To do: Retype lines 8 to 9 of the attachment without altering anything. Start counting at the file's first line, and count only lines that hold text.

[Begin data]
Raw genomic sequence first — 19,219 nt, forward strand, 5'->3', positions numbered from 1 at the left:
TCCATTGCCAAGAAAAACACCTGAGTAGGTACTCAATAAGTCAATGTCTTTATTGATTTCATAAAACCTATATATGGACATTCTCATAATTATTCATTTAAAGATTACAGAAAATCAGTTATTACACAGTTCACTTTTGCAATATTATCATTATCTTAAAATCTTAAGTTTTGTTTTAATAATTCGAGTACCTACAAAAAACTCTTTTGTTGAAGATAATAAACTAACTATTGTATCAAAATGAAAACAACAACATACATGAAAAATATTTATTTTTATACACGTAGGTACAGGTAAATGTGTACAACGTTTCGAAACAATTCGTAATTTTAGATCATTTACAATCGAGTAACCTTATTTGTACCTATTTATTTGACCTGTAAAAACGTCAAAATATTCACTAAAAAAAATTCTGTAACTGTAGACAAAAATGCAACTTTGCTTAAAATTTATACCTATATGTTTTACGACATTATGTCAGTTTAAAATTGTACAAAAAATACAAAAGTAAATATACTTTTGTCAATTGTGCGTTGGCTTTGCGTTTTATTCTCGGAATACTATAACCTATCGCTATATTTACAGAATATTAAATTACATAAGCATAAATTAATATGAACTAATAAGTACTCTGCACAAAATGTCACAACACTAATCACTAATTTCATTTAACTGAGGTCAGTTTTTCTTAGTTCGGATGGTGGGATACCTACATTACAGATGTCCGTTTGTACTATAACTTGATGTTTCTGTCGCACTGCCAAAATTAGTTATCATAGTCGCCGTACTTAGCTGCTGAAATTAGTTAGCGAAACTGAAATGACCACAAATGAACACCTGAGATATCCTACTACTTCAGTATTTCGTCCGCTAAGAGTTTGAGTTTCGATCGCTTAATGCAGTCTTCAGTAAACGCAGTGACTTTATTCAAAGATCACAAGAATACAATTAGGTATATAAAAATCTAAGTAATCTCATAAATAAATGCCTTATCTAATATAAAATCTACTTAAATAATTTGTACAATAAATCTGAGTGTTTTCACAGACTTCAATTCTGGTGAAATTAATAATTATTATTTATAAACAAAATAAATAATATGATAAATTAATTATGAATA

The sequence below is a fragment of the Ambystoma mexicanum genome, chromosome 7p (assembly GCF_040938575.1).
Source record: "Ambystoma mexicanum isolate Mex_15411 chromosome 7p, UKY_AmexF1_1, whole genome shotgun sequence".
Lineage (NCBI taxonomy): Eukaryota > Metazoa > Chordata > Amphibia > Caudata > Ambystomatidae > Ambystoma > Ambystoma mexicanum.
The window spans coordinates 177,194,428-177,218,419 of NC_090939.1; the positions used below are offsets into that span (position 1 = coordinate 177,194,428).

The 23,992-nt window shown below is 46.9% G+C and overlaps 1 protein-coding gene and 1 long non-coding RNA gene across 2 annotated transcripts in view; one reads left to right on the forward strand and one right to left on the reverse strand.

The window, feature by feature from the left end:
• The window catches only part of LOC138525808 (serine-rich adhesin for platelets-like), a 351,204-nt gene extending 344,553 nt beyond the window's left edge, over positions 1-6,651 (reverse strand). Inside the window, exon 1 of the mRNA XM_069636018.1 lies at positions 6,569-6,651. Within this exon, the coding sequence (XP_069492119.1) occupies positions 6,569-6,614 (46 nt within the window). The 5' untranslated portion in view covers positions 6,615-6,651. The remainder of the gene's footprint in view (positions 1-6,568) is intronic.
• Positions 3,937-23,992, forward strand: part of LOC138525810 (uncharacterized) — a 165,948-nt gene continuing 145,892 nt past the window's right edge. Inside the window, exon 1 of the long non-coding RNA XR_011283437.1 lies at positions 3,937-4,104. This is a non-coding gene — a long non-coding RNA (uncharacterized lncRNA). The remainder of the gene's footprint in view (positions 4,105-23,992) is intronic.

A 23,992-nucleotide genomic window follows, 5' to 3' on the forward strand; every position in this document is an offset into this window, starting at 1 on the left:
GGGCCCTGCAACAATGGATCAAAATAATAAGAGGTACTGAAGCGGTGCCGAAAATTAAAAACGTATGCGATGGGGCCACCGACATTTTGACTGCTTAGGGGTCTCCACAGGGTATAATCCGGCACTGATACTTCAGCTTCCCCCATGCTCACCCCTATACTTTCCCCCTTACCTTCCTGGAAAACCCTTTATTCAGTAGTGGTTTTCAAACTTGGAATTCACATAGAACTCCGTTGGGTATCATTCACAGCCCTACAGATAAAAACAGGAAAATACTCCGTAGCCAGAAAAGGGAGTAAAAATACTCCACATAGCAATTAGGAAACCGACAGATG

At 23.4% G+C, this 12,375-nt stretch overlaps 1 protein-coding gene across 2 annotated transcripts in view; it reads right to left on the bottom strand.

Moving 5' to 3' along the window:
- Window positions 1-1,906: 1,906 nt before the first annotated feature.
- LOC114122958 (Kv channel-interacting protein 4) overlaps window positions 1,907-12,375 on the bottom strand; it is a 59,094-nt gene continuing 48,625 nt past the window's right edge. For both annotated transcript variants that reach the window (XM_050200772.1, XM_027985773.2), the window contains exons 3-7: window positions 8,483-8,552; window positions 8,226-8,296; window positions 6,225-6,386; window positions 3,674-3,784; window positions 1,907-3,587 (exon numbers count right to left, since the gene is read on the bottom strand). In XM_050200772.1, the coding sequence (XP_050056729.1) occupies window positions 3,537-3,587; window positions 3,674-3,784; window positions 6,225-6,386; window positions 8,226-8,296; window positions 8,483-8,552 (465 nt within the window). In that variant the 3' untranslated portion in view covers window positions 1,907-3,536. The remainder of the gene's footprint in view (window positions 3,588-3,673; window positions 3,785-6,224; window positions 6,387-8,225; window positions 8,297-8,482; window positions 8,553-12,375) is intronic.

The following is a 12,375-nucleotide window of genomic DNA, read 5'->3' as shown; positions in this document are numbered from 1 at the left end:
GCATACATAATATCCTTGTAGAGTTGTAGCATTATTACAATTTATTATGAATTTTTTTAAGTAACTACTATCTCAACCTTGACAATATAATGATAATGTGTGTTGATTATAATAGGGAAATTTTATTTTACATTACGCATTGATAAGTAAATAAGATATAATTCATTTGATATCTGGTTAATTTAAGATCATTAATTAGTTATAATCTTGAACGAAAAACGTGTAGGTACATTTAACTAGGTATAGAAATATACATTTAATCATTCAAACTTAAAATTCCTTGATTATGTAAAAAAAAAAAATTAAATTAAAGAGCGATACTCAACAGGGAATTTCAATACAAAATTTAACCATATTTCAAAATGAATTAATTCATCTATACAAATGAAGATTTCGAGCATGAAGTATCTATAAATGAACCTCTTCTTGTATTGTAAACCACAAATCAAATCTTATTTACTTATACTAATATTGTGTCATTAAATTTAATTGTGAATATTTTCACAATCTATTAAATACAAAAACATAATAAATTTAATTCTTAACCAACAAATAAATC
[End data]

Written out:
The window, feature by feature from the left end:
• The window catches only part of LOC138525808 (serine-rich adhesin for platelets-like), a 351,204-nt gene extending 344,553 nt beyond the window's left edge, over positions 1-6,651 (reverse strand). Inside the window, exon 1 of the mRNA XM_069636018.1 lies at positions 6,569-6,651. Within this exon, the coding sequence (XP_069492119.1) occupies positions 6,569-6,614 (46 nt within the window). The 5' untranslated portion in view covers positions 6,615-6,651. The remainder of the gene's footprint in view (positions 1-6,568) is intronic.